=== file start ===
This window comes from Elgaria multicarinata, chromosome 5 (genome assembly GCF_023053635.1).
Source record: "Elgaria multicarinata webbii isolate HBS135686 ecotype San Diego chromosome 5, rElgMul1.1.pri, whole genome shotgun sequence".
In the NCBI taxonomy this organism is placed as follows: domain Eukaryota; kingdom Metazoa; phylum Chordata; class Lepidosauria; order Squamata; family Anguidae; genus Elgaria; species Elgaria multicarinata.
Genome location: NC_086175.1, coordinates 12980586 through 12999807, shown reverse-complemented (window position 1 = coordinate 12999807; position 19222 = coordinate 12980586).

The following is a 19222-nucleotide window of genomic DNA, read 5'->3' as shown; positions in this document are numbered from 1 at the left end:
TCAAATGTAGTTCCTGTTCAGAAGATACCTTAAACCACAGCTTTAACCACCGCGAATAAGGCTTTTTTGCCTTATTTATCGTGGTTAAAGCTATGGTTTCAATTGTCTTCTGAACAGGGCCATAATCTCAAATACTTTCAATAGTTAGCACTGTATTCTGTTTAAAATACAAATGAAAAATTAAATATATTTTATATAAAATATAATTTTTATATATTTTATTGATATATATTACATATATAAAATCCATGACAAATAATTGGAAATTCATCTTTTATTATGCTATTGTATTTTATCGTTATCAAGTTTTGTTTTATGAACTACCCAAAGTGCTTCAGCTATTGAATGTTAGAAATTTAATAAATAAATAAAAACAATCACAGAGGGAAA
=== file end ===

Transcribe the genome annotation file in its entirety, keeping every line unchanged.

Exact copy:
This window comes from Elgaria multicarinata, chromosome 5 (genome assembly GCF_023053635.1).
Source record: "Elgaria multicarinata webbii isolate HBS135686 ecotype San Diego chromosome 5, rElgMul1.1.pri, whole genome shotgun sequence".
In the NCBI taxonomy this organism is placed as follows: domain Eukaryota; kingdom Metazoa; phylum Chordata; class Lepidosauria; order Squamata; family Anguidae; genus Elgaria; species Elgaria multicarinata.
Genome location: NC_086175.1, coordinates 12980586 through 12999807, shown reverse-complemented (window position 1 = coordinate 12999807; position 19222 = coordinate 12980586).

The following is a 19222-nucleotide window of genomic DNA, read 5'->3' as shown; positions in this document are numbered from 1 at the left end:
TCAAATGTAGTTCCTGTTCAGAAGATACCTTAAACCACAGCTTTAACCACCGCGAATAAGGCTTTTTTGCCTTATTTATCGTGGTTAAAGCTATGGTTTCAATTGTCTTCTGAACAGGGCCATAATCTCAAATACTTTCAATAGTTAGCACTGTATTCTGTTTAAAATACAAATGAAAAATTAAATATATTTTATATAAAATATAATTTTTATATATTTTATTGATATATATTACATATATAAAATCCATGACAAATAATTGGAAATTCATCTTTTATTATGCTATTGTATTTTATCGTTATCAAGTTTTGTTTTATGAACTACCCAAAGTGCTTCAGCTATTGAATGTTAGAAATTTAATAAATAAATAAAAACAATCACAGAGGGAAA